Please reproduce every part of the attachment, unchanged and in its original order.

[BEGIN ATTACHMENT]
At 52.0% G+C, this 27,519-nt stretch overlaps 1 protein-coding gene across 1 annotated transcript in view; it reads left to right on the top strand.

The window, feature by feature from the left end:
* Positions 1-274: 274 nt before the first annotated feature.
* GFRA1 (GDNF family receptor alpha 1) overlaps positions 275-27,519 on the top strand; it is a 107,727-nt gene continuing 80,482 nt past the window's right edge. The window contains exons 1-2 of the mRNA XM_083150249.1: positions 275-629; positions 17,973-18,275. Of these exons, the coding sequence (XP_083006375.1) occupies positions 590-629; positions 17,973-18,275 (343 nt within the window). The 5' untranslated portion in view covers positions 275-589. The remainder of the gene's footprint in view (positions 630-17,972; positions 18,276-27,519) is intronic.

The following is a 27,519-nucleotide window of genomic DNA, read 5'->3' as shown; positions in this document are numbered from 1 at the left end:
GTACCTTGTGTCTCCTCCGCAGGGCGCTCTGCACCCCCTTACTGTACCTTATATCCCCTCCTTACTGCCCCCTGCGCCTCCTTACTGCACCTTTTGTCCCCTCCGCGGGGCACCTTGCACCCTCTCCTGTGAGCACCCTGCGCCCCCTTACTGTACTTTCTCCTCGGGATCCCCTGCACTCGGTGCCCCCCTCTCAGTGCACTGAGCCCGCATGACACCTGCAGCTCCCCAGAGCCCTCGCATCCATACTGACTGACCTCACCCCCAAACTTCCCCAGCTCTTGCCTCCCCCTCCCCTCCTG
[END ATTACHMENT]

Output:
At 52.0% G+C, this 27,519-nt stretch overlaps 1 protein-coding gene across 1 annotated transcript in view; it reads left to right on the top strand.

The window, feature by feature from the left end:
* Positions 1-274: 274 nt before the first annotated feature.
* GFRA1 (GDNF family receptor alpha 1) overlaps positions 275-27,519 on the top strand; it is a 107,727-nt gene continuing 80,482 nt past the window's right edge. The window contains exons 1-2 of the mRNA XM_083150249.1: positions 275-629; positions 17,973-18,275. Of these exons, the coding sequence (XP_083006375.1) occupies positions 590-629; positions 17,973-18,275 (343 nt within the window). The 5' untranslated portion in view covers positions 275-589. The remainder of the gene's footprint in view (positions 630-17,972; positions 18,276-27,519) is intronic.

The following is a 27,519-nucleotide window of genomic DNA, read 5'->3' as shown; positions in this document are numbered from 1 at the left end:
GTACCTTGTGTCTCCTCCGCAGGGCGCTCTGCACCCCCTTACTGTACCTTATATCCCCTCCTTACTGCCCCCTGCGCCTCCTTACTGCACCTTTTGTCCCCTCCGCGGGGCACCTTGCACCCTCTCCTGTGAGCACCCTGCGCCCCCTTACTGTACTTTCTCCTCGGGATCCCCTGCACTCGGTGCCCCCCTCTCAGTGCACTGAGCCCGCATGACACCTGCAGCTCCCCAGAGCCCTCGCATCCATACTGACTGACCTCACCCCCAAACTTCCCCAGCTCTTGCCTCCCCCTCCCCTCCTG